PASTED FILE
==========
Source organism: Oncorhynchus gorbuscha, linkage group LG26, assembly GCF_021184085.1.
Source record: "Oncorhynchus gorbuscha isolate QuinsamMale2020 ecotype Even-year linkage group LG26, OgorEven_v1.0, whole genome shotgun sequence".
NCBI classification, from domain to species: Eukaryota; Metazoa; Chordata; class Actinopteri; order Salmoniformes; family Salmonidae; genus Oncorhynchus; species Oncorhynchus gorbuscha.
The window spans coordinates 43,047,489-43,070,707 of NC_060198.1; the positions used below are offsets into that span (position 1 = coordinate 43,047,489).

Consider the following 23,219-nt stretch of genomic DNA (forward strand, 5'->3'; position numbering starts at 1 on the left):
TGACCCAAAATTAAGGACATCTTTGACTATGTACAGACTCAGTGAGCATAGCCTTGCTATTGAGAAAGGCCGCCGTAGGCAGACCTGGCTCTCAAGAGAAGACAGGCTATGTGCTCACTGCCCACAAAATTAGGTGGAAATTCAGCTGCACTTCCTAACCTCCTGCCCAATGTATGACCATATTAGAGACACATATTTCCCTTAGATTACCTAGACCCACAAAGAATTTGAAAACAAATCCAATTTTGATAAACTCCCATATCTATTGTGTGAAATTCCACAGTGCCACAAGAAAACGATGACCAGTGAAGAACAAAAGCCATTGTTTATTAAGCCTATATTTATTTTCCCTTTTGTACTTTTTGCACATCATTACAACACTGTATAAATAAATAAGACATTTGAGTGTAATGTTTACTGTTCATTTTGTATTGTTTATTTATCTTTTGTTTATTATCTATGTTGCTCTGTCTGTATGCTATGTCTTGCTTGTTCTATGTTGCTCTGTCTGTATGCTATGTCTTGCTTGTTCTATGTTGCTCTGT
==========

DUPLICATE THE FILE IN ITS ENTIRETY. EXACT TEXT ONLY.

Source organism: Oncorhynchus gorbuscha, linkage group LG26, assembly GCF_021184085.1.
Source record: "Oncorhynchus gorbuscha isolate QuinsamMale2020 ecotype Even-year linkage group LG26, OgorEven_v1.0, whole genome shotgun sequence".
NCBI classification, from domain to species: Eukaryota; Metazoa; Chordata; class Actinopteri; order Salmoniformes; family Salmonidae; genus Oncorhynchus; species Oncorhynchus gorbuscha.
The window spans coordinates 43,047,489-43,070,707 of NC_060198.1; the positions used below are offsets into that span (position 1 = coordinate 43,047,489).

Consider the following 23,219-nt stretch of genomic DNA (forward strand, 5'->3'; position numbering starts at 1 on the left):
TGACCCAAAATTAAGGACATCTTTGACTATGTACAGACTCAGTGAGCATAGCCTTGCTATTGAGAAAGGCCGCCGTAGGCAGACCTGGCTCTCAAGAGAAGACAGGCTATGTGCTCACTGCCCACAAAATTAGGTGGAAATTCAGCTGCACTTCCTAACCTCCTGCCCAATGTATGACCATATTAGAGACACATATTTCCCTTAGATTACCTAGACCCACAAAGAATTTGAAAACAAATCCAATTTTGATAAACTCCCATATCTATTGTGTGAAATTCCACAGTGCCACAAGAAAACGATGACCAGTGAAGAACAAAAGCCATTGTTTATTAAGCCTATATTTATTTTCCCTTTTGTACTTTTTGCACATCATTACAACACTGTATAAATAAATAAGACATTTGAGTGTAATGTTTACTGTTCATTTTGTATTGTTTATTTATCTTTTGTTTATTATCTATGTTGCTCTGTCTGTATGCTATGTCTTGCTTGTTCTATGTTGCTCTGTCTGTATGCTATGTCTTGCTTGTTCTATGTTGCTCTGT